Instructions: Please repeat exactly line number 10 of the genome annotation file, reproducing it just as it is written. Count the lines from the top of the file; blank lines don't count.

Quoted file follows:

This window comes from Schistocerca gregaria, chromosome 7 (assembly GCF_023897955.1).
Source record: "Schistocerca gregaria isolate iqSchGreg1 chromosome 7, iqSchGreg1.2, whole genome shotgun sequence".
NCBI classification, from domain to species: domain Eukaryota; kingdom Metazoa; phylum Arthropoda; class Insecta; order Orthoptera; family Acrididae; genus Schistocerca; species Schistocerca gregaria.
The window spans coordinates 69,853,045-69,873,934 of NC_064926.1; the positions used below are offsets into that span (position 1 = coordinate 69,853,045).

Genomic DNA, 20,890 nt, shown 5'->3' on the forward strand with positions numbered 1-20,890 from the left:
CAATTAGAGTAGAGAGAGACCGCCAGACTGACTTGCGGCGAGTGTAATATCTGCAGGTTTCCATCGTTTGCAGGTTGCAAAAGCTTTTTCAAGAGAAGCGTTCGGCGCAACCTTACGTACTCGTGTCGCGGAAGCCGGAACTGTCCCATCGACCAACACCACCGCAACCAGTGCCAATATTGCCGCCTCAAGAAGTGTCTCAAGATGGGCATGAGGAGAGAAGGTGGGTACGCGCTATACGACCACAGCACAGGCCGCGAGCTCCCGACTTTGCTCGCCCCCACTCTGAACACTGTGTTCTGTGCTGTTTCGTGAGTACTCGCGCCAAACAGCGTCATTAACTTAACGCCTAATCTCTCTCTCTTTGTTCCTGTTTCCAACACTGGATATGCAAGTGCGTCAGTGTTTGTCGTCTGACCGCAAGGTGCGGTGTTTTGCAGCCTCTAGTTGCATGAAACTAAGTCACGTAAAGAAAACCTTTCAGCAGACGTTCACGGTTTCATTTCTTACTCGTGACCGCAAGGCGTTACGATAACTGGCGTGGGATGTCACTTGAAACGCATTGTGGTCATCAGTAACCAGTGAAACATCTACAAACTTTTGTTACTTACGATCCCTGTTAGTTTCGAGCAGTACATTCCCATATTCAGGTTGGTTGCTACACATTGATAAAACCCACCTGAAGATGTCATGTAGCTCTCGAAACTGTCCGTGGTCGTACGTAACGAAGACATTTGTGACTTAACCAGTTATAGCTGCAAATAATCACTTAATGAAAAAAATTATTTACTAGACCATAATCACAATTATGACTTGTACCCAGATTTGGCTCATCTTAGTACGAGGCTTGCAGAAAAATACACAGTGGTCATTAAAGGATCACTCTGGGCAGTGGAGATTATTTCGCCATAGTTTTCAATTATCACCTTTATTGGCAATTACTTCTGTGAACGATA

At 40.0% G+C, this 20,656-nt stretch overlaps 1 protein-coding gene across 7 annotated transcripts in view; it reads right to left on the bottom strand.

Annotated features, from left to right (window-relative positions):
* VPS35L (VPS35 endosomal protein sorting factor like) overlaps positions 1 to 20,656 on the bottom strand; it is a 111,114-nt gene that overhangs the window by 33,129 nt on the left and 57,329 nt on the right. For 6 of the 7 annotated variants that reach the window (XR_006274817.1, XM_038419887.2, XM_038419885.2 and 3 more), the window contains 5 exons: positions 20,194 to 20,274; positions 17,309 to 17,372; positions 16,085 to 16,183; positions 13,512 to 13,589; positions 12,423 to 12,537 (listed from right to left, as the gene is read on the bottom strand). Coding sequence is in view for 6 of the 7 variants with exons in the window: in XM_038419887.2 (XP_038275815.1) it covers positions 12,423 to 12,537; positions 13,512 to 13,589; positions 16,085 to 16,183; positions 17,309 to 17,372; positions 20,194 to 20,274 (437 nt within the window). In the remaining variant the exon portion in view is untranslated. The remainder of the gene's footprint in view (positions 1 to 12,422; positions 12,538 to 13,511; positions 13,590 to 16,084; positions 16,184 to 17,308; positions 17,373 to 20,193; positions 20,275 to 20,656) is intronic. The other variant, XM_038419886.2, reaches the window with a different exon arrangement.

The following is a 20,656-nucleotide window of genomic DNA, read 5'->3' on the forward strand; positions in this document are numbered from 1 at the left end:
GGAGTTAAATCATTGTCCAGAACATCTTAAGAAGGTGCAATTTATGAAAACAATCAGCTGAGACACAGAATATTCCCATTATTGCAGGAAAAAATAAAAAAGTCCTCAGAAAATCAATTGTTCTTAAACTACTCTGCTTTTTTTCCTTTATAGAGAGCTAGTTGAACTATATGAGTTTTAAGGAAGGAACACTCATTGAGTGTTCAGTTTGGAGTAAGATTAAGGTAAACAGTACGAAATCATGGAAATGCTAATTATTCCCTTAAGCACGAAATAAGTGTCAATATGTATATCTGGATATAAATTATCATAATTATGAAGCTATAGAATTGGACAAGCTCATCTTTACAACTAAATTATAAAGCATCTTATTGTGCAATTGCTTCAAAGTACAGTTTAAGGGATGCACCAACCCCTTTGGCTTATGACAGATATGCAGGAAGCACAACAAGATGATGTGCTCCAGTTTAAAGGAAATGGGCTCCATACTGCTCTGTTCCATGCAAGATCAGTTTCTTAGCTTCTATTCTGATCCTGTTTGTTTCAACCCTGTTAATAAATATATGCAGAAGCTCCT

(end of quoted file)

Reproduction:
The following is a 20,656-nucleotide window of genomic DNA, read 5'->3' on the forward strand; positions in this document are numbered from 1 at the left end: